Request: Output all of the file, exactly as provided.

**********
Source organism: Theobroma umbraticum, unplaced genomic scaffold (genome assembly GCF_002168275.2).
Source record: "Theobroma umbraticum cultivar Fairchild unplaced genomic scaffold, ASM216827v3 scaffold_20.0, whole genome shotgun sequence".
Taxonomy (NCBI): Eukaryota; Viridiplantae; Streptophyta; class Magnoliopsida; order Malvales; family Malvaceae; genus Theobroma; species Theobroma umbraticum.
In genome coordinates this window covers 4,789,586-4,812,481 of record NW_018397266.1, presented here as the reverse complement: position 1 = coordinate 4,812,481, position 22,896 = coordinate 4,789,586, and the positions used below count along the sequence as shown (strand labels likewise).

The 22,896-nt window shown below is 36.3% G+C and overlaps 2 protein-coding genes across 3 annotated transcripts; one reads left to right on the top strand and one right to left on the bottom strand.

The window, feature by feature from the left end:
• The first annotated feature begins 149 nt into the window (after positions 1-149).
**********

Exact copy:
Source organism: Theobroma umbraticum, unplaced genomic scaffold (genome assembly GCF_002168275.2).
Source record: "Theobroma umbraticum cultivar Fairchild unplaced genomic scaffold, ASM216827v3 scaffold_20.0, whole genome shotgun sequence".
Taxonomy (NCBI): Eukaryota; Viridiplantae; Streptophyta; class Magnoliopsida; order Malvales; family Malvaceae; genus Theobroma; species Theobroma umbraticum.
In genome coordinates this window covers 4,789,586-4,812,481 of record NW_018397266.1, presented here as the reverse complement: position 1 = coordinate 4,812,481, position 22,896 = coordinate 4,789,586, and the positions used below count along the sequence as shown (strand labels likewise).

The 22,896-nt window shown below is 36.3% G+C and overlaps 2 protein-coding genes across 3 annotated transcripts; one reads left to right on the top strand and one right to left on the bottom strand.

The window, feature by feature from the left end:
• The first annotated feature begins 149 nt into the window (after positions 1-149).